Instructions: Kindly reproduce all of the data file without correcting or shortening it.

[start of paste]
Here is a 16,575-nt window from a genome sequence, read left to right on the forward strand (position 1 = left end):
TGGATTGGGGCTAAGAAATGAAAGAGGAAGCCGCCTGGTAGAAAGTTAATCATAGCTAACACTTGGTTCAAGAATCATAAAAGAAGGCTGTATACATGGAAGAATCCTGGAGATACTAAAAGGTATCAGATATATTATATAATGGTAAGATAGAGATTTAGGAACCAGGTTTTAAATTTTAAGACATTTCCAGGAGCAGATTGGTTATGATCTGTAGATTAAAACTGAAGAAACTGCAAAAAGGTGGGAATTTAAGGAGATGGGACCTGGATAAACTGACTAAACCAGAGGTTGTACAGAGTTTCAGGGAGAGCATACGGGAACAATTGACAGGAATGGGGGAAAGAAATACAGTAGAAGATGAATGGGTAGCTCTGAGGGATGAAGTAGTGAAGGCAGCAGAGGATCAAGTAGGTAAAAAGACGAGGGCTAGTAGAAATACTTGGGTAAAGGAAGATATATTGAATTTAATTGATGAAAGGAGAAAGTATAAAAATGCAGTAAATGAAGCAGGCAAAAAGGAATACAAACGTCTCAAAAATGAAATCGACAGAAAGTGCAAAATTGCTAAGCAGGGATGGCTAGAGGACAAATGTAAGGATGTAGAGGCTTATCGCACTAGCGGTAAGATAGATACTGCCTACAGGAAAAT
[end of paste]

Here is a 16,575-nt window from a genome sequence, read left to right on the forward strand (position 1 = left end):
TGGATTGGGGCTAAGAAATGAAAGAGGAAGCCGCCTGGTAGAAAGTTAATCATAGCTAACACTTGGTTCAAGAATCATAAAAGAAGGCTGTATACATGGAAGAATCCTGGAGATACTAAAAGGTATCAGATATATTATATAATGGTAAGATAGAGATTTAGGAACCAGGTTTTAAATTTTAAGACATTTCCAGGAGCAGATTGGTTATGATCTGTAGATTAAAACTGAAGAAACTGCAAAAAGGTGGGAATTTAAGGAGATGGGACCTGGATAAACTGACTAAACCAGAGGTTGTACAGAGTTTCAGGGAGAGCATACGGGAACAATTGACAGGAATGGGGGAAAGAAATACAGTAGAAGATGAATGGGTAGCTCTGAGGGATGAAGTAGTGAAGGCAGCAGAGGATCAAGTAGGTAAAAAGACGAGGGCTAGTAGAAATACTTGGGTAAAGGAAGATATATTGAATTTAATTGATGAAAGGAGAAAGTATAAAAATGCAGTAAATGAAGCAGGCAAAAAGGAATACAAACGTCTCAAAAATGAAATCGACAGAAAGTGCAAAATTGCTAAGCAGGGATGGCTAGAGGACAAATGTAAGGATGTAGAGGCTTATCGCACTAGCGGTAAGATAGATACTGCCTACAGGAAAAT